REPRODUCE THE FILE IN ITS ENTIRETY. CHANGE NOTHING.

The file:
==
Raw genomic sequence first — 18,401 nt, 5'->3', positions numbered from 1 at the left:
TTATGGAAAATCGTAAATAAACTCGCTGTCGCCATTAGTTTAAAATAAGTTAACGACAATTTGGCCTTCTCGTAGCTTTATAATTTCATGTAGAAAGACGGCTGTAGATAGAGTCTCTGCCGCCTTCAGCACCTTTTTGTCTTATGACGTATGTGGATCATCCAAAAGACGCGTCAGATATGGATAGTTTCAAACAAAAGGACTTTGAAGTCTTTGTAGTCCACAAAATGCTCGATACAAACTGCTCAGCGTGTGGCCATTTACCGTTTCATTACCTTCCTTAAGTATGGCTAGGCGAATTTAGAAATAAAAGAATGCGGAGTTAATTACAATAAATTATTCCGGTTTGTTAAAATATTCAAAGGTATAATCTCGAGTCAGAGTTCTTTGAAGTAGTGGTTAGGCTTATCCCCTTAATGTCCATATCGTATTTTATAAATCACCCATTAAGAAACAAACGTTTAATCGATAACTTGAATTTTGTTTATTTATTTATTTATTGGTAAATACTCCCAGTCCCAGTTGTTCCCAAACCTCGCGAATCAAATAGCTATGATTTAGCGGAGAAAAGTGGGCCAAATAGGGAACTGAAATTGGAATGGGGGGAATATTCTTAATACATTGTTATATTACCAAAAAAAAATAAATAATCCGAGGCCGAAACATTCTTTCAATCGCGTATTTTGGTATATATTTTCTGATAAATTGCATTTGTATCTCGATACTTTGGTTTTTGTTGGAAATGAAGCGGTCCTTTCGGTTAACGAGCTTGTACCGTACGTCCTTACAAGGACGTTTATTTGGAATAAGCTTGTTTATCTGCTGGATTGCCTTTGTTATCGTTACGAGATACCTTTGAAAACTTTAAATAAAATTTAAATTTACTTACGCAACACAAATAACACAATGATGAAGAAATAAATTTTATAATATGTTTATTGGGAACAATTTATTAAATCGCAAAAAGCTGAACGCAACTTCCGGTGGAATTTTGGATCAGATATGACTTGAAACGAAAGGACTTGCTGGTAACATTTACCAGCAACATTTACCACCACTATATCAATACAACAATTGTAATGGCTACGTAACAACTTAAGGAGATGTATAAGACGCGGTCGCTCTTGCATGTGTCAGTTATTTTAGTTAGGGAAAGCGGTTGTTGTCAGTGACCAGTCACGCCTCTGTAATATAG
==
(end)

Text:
Raw genomic sequence first — 18,401 nt, 5'->3', positions numbered from 1 at the left:
TTATGGAAAATCGTAAATAAACTCGCTGTCGCCATTAGTTTAAAATAAGTTAACGACAATTTGGCCTTCTCGTAGCTTTATAATTTCATGTAGAAAGACGGCTGTAGATAGAGTCTCTGCCGCCTTCAGCACCTTTTTGTCTTATGACGTATGTGGATCATCCAAAAGACGCGTCAGATATGGATAGTTTCAAACAAAAGGACTTTGAAGTCTTTGTAGTCCACAAAATGCTCGATACAAACTGCTCAGCGTGTGGCCATTTACCGTTTCATTACCTTCCTTAAGTATGGCTAGGCGAATTTAGAAATAAAAGAATGCGGAGTTAATTACAATAAATTATTCCGGTTTGTTAAAATATTCAAAGGTATAATCTCGAGTCAGAGTTCTTTGAAGTAGTGGTTAGGCTTATCCCCTTAATGTCCATATCGTATTTTATAAATCACCCATTAAGAAACAAACGTTTAATCGATAACTTGAATTTTGTTTATTTATTTATTTATTGGTAAATACTCCCAGTCCCAGTTGTTCCCAAACCTCGCGAATCAAATAGCTATGATTTAGCGGAGAAAAGTGGGCCAAATAGGGAACTGAAATTGGAATGGGGGGAATATTCTTAATACATTGTTATATTACCAAAAAAAAATAAATAATCCGAGGCCGAAACATTCTTTCAATCGCGTATTTTGGTATATATTTTCTGATAAATTGCATTTGTATCTCGATACTTTGGTTTTTGTTGGAAATGAAGCGGTCCTTTCGGTTAACGAGCTTGTACCGTACGTCCTTACAAGGACGTTTATTTGGAATAAGCTTGTTTATCTGCTGGATTGCCTTTGTTATCGTTACGAGATACCTTTGAAAACTTTAAATAAAATTTAAATTTACTTACGCAACACAAATAACACAATGATGAAGAAATAAATTTTATAATATGTTTATTGGGAACAATTTATTAAATCGCAAAAAGCTGAACGCAACTTCCGGTGGAATTTTGGATCAGATATGACTTGAAACGAAAGGACTTGCTGGTAACATTTACCAGCAACATTTACCACCACTATATCAATACAACAATTGTAATGGCTACGTAACAACTTAAGGAGATGTATAAGACGCGGTCGCTCTTGCATGTGTCAGTTATTTTAGTTAGGGAAAGCGGTTGTTGTCAGTGACCAGTCACGCCTCTGTAATATAG